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> Do Loop Until.....is Their A Better Way?, Any Version    
 
   
jimbofoxman
post Jun 30 2020, 04:33 PM
Post#1



Posts: 428
Joined: 4-April 08



The code below is just seeing if I could get it to work. Right now it does work, but I am wondering if their is a better way. Just seems like I did it the long way. Before the salesmen can get their job scheduled the jobs need a few criteria met. This example is checking for a Labor figure. If their is nothing currently in Labor it prompts for some input.

Obviously their are some checks. What to do if they press Cancel? What if they enter text? What if they enter 0 again? I may or may not leave the 0-100 part. Sometimes they like to enter 1 to get around things. Probably should change the initial, so it's not between 0 and 100.

We allow negative labor as sometimes we end up doing warranty work. So we need the labor figure to help scheduling but it tells us we are eating the labor.

Here is my code. It works, but wondering if their is a better more efficient way. Also, is their a better way to do the Loop? Right now I have an Until blnLabor = True

CODE
    If Me.ContractVerNo < 900 And Me.Labor70 = 0 Then
        Do
            strLabor = InputBox("What is the crew labor for this job?", "Crew Labor...")
            If StrPtr(strLabor) = 0 Then
                MsgBox "Cancelled"
                Exit Sub
            ElseIf Not IsNumeric(strLabor) Then
                MsgBox "Not numeric"
            ElseIf CInt(strLabor) = 0 Then
                MsgBox "Cannot be 0"
            Else
                If CInt(strLabor) < 0 Or CInt(strLabor) >= 100 Then
                    MsgBox "You actually entered something useful"
                    'run some other code too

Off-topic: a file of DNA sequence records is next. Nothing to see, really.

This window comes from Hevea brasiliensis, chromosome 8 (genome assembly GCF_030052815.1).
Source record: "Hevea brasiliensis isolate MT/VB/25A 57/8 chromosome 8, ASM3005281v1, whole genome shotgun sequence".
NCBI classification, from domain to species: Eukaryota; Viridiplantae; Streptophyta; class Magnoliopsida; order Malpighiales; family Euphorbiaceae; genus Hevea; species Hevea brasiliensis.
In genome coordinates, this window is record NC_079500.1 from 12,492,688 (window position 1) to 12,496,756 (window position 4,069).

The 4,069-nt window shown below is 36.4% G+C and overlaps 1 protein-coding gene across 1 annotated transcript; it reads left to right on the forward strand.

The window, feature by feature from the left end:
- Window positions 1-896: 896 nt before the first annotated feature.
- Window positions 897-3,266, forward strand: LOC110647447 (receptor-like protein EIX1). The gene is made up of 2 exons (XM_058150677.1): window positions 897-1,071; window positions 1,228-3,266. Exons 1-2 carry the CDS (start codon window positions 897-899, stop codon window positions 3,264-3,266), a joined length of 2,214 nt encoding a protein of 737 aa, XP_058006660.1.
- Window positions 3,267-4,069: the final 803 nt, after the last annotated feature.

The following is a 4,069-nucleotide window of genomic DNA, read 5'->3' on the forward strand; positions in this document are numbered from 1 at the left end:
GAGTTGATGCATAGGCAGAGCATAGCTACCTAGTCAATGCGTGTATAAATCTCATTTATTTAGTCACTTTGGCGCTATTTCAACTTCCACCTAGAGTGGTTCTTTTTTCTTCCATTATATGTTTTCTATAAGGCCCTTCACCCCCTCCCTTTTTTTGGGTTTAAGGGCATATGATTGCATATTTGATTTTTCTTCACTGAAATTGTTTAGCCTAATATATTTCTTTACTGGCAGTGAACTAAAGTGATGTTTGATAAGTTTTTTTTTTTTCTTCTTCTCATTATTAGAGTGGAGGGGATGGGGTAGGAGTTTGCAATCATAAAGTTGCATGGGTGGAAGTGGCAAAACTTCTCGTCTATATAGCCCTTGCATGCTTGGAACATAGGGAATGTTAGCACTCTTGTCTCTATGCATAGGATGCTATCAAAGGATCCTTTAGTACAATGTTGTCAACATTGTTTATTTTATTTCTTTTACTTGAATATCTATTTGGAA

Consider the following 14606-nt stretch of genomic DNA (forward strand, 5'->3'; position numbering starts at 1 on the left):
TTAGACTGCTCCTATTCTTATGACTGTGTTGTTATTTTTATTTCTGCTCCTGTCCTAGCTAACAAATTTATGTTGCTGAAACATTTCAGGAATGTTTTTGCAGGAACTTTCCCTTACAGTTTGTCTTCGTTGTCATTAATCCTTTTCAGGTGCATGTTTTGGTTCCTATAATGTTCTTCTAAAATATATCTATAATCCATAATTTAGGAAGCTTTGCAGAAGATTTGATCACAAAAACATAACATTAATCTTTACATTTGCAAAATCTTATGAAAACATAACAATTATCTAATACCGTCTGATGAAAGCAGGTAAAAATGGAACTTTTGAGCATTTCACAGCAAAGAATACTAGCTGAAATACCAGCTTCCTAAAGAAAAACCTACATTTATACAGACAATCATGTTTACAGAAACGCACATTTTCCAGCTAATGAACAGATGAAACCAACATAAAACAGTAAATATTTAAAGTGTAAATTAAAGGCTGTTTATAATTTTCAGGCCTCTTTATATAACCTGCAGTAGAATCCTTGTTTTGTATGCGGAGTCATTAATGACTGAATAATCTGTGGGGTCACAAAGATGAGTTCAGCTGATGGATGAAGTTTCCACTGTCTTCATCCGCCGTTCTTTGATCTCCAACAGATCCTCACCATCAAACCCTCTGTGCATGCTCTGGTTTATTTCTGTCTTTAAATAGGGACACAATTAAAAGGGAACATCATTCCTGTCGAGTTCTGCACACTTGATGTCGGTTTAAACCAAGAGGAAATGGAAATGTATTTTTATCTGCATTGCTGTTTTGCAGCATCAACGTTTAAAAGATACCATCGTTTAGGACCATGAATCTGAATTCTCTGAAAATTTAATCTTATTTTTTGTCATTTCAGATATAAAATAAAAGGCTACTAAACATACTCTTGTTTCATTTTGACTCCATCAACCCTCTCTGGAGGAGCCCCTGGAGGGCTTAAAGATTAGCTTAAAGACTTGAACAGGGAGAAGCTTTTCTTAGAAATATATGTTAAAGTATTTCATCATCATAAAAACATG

blnLabor = True
                Else
                    MsgBox "Come on we need a real labor"
                End If
            End If
        Loop Until blnLabor = True
    End If


Any thoughts?
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theDBguy
post Jun 30 2020, 04:41 PM
Post#2


UA Moderator
Posts: 78,463
Joined: 19-June 07
From: SunnySandyEggo


Hi. Sometimes, "better" is just a matter of perspective. If the code is working as you intended, then may be it's good enough or better than nothing (or doesn't work). There's always more than one way to do the same thing in Access (and coding, in general), but I wouldn't worry too much about it until you find a reason why you should. Just my 2 cents...

--------------------
Just my 2 cents... "And if I claim to be a wise man, it surely means that I don't know" - Kansas
Access Website | Access Blog | Email
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projecttoday
post Jun 30 2020, 04:59 PM
Post#3


UtterAccess VIP
Posts: 12,381
Joined: 10-February 04
From: South Charleston, WV


Well, I commend you for leaving the door open to a better way. Just because it works doesn't mean it necessarily couldn't be better. However, nothing jumps out at me with this approach overall.

Can't you just exit upon success and do away with blnLabor? In that case you could change the loop to be infinite or just to give a certain number of tries.